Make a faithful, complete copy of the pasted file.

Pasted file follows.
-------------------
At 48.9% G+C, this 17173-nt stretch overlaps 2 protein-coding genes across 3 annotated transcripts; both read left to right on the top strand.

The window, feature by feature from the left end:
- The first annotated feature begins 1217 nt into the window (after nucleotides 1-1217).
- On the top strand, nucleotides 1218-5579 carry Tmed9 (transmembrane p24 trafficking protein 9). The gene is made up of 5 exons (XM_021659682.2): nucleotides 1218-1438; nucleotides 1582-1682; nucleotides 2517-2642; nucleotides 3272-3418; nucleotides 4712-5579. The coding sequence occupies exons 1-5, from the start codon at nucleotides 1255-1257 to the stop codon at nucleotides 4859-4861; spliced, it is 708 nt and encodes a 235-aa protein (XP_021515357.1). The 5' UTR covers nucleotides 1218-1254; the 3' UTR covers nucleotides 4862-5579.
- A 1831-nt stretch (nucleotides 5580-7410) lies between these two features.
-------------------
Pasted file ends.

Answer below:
At 48.9% G+C, this 17173-nt stretch overlaps 2 protein-coding genes across 3 annotated transcripts; both read left to right on the top strand.

The window, feature by feature from the left end:
- The first annotated feature begins 1217 nt into the window (after nucleotides 1-1217).
- On the top strand, nucleotides 1218-5579 carry Tmed9 (transmembrane p24 trafficking protein 9). The gene is made up of 5 exons (XM_021659682.2): nucleotides 1218-1438; nucleotides 1582-1682; nucleotides 2517-2642; nucleotides 3272-3418; nucleotides 4712-5579. The coding sequence occupies exons 1-5, from the start codon at nucleotides 1255-1257 to the stop codon at nucleotides 4859-4861; spliced, it is 708 nt and encodes a 235-aa protein (XP_021515357.1). The 5' UTR covers nucleotides 1218-1254; the 3' UTR covers nucleotides 4862-5579.
- A 1831-nt stretch (nucleotides 5580-7410) lies between these two features.